Very little is known about The American Colonial Military Unit known as The ''Bucks of America''. Few contemporary documentation survives, but those that do – outline early American use of both Slave and Freeman of African descent as soldiers in The Continental Army. Seen possibly as early as 1775 in The City of Boston, Massachusetts – many such Units were identified with the somewhat derisive term for Male Blacks of ''Bucks'' (referencing a Male Deer).
In most cases of Slaves (in both The North and South), White Owners would ''press'' their Slaves into Conscription as substitutes for their compulsory Military Service. In all cases, Black Combat Units were commanded by ''White Officers''. White Soldiers were often forbidden to serve within such Units (although as we have seen with several Rhode Island Regiments, some integrated Units did exist during The War). While no concrete evidence details exact battles fought during The War, such Militia were known for use as Patrol and Scouting Duties.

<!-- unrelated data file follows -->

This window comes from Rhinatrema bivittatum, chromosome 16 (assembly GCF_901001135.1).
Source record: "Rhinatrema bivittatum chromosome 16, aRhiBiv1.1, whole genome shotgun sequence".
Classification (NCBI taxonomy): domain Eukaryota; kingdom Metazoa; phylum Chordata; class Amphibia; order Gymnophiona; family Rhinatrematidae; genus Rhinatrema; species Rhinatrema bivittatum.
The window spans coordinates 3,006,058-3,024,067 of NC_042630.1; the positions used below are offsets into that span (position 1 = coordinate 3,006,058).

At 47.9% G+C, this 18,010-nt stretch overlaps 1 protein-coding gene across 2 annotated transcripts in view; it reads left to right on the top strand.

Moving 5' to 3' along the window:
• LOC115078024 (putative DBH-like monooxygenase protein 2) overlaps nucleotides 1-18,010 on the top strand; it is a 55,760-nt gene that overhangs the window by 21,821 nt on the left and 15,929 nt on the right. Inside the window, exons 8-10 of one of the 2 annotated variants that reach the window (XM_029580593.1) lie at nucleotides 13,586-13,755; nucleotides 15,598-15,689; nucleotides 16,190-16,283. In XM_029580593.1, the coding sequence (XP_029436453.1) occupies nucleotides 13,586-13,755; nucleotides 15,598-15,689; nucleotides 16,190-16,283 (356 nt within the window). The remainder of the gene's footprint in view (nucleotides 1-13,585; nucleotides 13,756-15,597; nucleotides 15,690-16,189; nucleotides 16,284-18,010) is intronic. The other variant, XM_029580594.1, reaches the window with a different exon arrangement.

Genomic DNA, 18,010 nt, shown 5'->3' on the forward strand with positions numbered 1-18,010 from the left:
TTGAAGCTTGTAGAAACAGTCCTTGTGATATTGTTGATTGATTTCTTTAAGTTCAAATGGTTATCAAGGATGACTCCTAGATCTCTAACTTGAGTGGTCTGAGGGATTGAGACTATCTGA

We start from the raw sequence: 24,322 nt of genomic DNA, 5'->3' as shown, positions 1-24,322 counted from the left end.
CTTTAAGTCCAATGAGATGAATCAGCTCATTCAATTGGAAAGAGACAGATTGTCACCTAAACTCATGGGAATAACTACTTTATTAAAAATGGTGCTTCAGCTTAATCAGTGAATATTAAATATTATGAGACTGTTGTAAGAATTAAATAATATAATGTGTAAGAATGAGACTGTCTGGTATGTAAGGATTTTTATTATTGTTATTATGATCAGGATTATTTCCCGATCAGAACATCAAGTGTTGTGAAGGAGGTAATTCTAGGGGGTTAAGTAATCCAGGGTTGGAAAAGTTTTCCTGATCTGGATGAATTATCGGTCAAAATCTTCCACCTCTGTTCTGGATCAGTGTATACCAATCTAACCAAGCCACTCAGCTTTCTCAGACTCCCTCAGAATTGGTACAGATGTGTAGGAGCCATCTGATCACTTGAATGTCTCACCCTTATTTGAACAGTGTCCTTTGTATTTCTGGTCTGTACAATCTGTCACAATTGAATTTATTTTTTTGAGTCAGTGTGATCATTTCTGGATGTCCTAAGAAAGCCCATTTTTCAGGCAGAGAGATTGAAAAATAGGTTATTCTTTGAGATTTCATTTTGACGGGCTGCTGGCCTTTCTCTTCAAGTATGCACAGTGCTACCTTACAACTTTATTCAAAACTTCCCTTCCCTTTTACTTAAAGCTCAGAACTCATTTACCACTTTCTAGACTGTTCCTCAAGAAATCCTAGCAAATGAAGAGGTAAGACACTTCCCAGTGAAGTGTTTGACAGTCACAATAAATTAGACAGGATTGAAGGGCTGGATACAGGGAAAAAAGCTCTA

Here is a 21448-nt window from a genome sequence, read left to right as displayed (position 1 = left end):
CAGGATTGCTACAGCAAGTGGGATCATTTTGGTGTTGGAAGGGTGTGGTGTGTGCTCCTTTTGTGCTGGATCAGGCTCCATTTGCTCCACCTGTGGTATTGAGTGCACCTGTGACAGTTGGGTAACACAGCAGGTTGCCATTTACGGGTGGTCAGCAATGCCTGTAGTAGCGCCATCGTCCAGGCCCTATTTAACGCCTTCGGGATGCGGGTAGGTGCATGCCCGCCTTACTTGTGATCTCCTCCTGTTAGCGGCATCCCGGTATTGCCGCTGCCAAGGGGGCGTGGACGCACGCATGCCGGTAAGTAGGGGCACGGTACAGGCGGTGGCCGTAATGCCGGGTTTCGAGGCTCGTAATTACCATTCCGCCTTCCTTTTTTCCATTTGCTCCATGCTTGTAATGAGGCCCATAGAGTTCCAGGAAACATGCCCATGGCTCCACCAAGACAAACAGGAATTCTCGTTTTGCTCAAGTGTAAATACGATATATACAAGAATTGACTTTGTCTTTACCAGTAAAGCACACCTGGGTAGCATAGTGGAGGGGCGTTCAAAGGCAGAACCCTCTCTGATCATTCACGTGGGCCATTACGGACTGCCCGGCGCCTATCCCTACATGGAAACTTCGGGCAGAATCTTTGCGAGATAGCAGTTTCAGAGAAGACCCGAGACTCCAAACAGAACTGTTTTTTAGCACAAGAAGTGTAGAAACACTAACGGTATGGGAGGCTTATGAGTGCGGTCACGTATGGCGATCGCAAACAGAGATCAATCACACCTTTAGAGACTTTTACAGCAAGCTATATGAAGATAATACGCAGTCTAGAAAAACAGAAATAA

Several sources did however (in again Massachusetts and Pennsylvania), identify in contemporary Newspapers a Unit (or likely an ''Association'') of Black American War Veterans known as The ''Bucks of America''. The Militia also identified themselves with a commonly used Pennsylvania Militia Flag. In Boston, after The War – The ''Bucks'' were awarded a type of Medal (Badge), for their Service, by The Governor of Massachusetts.